CBBC Newsround : Your children can keep to date with the U.K.’s current affairs here!
Google Earth : Inspire your children’s geographical interests with Google earth. This incredible website allows users to see anywhere on the earth…and beyond!
Twinkl : A favourite amongst U.K. homeschoolers, this website offers a HUGE collection of worksheets and other downloadable resources. Some of the site requires paid membership. However there is a substantial mount of free content.
Teachers Pay Teachers : Designed by teachers, this site offers a variety of downloads to use in your homeschool lessons.
EventBrite : Find free local events at the museum, library, educational centre, amongst others.
NASA for students: Inspire your students with lessons in STEM, aeronautics, and space exploration.
Steve Spangler Science : Ideal for those days you’re looking for an experiment to go along with your science lesson.
How to Smile : Over 3,500 of the amazing science and math activities to choose from.
Let’s talk about a fun and engaging way to teach your children world geography in your homeschool!
Learning more about world geography encourages children to grow into global citizens. As travel and communication become more advanced, our world seems to be becoming smaller! Understanding and appreciating cultural differences between countries breaks down the barriers of prejudice and racial divide, which is necessary in today’s world.
Shop– The website currently stocks a colourful world map in A1 or A2 size, a continents explorer’s journal, and stickers. Their products are high-quality, and compliment the learning material available on their website.
How can I use it in my homeschool?
The Worldly Adventures of Archibold Clutterbuckis an open-ended learning resource that encourages self-directed learning. By utilising children’s innate curiosity about the world around them, these resources help children to develops research skills as they answer their own questions through independent research. Through the website, youtube videos, and worksheets, children are taught to be resourceful, looking for the information they need and deciding in which direction they want to take their learning.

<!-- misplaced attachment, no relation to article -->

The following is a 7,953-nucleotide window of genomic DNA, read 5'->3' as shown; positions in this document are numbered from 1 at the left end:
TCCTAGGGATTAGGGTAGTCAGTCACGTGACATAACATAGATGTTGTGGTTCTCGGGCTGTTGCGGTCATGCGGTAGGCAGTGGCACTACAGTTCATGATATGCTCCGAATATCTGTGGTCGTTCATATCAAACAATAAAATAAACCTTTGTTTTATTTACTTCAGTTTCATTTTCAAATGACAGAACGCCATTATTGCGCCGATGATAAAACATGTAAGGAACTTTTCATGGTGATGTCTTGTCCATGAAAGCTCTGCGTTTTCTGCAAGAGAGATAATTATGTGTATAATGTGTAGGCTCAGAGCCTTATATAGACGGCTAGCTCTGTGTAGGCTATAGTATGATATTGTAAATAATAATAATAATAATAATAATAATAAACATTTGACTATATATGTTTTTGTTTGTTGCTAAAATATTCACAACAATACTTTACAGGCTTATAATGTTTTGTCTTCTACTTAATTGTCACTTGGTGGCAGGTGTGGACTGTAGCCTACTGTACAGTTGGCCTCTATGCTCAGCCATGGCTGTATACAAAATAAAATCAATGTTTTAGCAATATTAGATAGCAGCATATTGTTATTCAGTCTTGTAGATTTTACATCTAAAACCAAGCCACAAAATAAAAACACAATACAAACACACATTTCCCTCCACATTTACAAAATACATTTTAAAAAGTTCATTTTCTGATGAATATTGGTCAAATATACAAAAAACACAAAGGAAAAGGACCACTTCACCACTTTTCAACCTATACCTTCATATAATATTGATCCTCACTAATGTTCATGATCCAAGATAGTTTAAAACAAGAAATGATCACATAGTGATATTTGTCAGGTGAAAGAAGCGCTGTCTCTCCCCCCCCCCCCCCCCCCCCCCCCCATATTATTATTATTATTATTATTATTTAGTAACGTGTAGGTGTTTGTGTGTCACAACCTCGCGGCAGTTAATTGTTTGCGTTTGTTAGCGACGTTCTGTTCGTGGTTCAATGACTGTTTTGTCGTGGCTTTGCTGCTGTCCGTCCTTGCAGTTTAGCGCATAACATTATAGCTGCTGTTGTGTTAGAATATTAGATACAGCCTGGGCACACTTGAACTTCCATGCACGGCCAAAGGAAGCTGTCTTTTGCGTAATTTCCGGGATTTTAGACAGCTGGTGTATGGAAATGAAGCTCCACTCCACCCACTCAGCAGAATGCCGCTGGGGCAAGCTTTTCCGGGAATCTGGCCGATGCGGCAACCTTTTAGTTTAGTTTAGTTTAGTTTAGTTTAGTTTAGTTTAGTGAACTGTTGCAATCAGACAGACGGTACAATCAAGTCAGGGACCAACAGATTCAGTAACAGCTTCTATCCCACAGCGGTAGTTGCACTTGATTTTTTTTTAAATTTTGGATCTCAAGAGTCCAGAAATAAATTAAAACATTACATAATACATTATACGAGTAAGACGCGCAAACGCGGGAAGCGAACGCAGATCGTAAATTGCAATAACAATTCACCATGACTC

We have used the Archibold Clutterbuck A2 World map and Explorer’s journal to compliment our study of world geography and prompt further exploration!. For example, in our last lesson, the boys began by watching a video about different world festivals on the Archibold Clutterbuck YouTube channel. Then they decided to follow that up, by watching another documentary about the Chinese New Year.
We looked at the A2 World map to identify China, and used the map to discuss its physical characteristics. We also had a look in an old atlas we have at home. Then the boys used the internet to learn how to say “Happy New Year” in Madarin, and wrote it in their Continent Explorer’s journal! It was so much fun, and the boys developed important life skills as they learnt about China and it’s culture.
By researching and directing their own learning, with the gentle prompting from the Archibold Clutterbuck resources, the children are learning the skills they will need to be independent learners for the rest of their lives.
If you prefer screen-free learning, all the resources in the Archibold Clutterbuck Shop can be used with books and other learning resources you already have at home.
The Explorer’s journalhas note-booking pages for the continents, landmarks, flags and much more. It’s a wonderful resource to encourage children to think more deeply about the world around them.
Another lovely idea would be to take the explorer’s journal with you when you travel with the children. They can fill in the sections as they witness the geography firsthand on their family holiday! What a great way to learn!